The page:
Thomas More and His Utopia


Two great figures loom on the threshold of Socialism: Thomas More and Thomas Münzer, two men whose fame rang throughout Europe in their lifetimes: one a statesman and scholar who attained to the highest position in his native land and whose works aroused the admiration of his contemporaries; the other an agitator and organiser, before whose quickly collected multitudes of proletarians and peasants the German princes trembled. Fundamentally different from each other in respect of standpoint, method, and temperament, both were alike as regards their object--communism, alike in daring and fidelity to conviction, and alike in the end which overtook them--both died on the scaffold.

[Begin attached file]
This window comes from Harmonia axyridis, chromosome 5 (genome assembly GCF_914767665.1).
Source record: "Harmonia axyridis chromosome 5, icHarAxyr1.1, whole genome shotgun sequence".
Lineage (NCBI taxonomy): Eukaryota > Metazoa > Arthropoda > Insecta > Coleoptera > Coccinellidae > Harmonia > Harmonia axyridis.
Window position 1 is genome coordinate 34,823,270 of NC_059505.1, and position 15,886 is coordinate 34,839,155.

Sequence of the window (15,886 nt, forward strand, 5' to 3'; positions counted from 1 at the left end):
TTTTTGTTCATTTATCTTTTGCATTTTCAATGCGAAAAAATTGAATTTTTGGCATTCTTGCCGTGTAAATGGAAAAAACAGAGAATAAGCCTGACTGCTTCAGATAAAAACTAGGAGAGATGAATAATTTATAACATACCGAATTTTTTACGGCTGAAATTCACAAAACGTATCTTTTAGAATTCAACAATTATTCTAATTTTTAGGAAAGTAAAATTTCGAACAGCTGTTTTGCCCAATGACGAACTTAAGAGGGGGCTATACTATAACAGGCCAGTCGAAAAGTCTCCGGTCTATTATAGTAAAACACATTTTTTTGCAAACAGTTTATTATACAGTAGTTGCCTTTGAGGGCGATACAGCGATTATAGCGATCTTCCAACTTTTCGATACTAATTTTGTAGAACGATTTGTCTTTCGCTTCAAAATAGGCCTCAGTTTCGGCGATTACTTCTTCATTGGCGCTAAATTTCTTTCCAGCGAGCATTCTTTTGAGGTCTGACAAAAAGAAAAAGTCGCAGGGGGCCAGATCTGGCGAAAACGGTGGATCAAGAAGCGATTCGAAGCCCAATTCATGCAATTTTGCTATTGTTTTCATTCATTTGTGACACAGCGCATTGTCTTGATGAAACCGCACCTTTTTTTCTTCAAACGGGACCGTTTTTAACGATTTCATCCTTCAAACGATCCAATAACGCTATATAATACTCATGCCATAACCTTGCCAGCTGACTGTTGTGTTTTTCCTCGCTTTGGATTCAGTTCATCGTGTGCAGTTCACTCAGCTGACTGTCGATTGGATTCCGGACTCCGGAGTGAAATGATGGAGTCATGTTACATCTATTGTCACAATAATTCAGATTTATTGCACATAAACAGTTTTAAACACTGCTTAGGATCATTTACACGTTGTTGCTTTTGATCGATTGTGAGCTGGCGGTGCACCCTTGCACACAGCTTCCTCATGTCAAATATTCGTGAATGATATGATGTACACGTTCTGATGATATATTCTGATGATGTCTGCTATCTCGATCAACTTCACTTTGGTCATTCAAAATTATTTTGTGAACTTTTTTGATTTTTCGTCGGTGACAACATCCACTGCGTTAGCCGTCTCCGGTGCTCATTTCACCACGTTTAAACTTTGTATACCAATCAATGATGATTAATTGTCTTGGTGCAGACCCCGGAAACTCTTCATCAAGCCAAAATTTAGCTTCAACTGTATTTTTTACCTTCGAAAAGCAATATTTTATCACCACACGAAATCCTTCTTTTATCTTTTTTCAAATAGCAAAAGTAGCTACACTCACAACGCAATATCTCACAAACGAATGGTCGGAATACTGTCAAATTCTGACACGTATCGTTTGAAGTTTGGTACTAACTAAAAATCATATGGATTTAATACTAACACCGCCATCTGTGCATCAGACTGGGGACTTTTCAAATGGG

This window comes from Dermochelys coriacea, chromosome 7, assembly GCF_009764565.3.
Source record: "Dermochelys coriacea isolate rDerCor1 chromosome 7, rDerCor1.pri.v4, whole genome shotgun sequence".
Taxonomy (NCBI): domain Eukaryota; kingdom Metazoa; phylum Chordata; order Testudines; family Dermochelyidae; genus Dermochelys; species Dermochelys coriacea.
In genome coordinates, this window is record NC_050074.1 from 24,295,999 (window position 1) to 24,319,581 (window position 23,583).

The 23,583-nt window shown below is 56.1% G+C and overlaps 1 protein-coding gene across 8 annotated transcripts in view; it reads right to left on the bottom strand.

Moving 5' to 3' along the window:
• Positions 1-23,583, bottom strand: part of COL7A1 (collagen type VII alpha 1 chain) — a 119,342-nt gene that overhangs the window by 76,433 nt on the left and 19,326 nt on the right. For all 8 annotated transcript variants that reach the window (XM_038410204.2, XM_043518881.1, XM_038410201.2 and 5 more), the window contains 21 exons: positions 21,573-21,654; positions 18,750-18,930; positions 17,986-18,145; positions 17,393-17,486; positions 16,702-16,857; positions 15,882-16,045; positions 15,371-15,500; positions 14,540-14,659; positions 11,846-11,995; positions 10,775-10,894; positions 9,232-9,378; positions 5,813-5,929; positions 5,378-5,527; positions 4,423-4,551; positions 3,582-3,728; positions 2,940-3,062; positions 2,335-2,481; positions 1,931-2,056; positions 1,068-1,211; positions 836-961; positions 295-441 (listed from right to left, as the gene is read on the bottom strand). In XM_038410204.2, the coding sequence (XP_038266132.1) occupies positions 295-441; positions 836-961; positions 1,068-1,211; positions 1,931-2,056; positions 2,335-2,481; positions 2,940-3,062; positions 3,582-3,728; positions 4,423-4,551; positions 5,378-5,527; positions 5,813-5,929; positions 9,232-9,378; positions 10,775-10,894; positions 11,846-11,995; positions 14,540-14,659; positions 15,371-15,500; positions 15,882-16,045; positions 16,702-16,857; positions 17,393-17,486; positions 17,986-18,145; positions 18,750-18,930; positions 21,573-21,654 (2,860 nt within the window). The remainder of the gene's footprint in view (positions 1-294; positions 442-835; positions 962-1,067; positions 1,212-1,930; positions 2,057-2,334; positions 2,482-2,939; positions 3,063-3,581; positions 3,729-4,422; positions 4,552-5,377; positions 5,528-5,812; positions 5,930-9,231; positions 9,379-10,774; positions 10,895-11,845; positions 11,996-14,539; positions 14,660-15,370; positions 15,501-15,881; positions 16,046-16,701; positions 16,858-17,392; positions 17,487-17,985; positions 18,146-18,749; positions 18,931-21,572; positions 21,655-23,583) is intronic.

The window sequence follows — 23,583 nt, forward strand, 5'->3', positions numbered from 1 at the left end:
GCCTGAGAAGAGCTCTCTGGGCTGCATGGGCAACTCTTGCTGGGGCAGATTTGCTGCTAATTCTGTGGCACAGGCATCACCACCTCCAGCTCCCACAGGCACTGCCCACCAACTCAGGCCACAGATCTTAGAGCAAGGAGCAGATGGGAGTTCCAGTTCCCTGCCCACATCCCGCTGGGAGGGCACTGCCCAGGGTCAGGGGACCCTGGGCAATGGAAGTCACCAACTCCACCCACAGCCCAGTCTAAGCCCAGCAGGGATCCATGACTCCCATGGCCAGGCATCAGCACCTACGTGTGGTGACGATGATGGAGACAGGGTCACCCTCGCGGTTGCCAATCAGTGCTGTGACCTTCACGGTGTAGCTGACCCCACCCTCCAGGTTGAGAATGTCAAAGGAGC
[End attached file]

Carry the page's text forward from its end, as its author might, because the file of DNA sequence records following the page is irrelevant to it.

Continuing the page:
It is sometimes debated whether the honour of having inaugurated the history of Socialism should fall to More or to Münzer, both of whom follow the long line of Socialists, from Lycurgus and Pythagorus to Plato, the Gracchi, Catilina, Christ, His apostles and disciples, who are sometimes mentioned in proof of the assertion that there have always been Socialists without the goal ever coming nearer.

Additional information

Publisher: Place of publication:
  • New York
Publication year:
  • 1959


An unknown error has occurred. Please click the button below to reload the page. If the problem persists, please try again in a little while.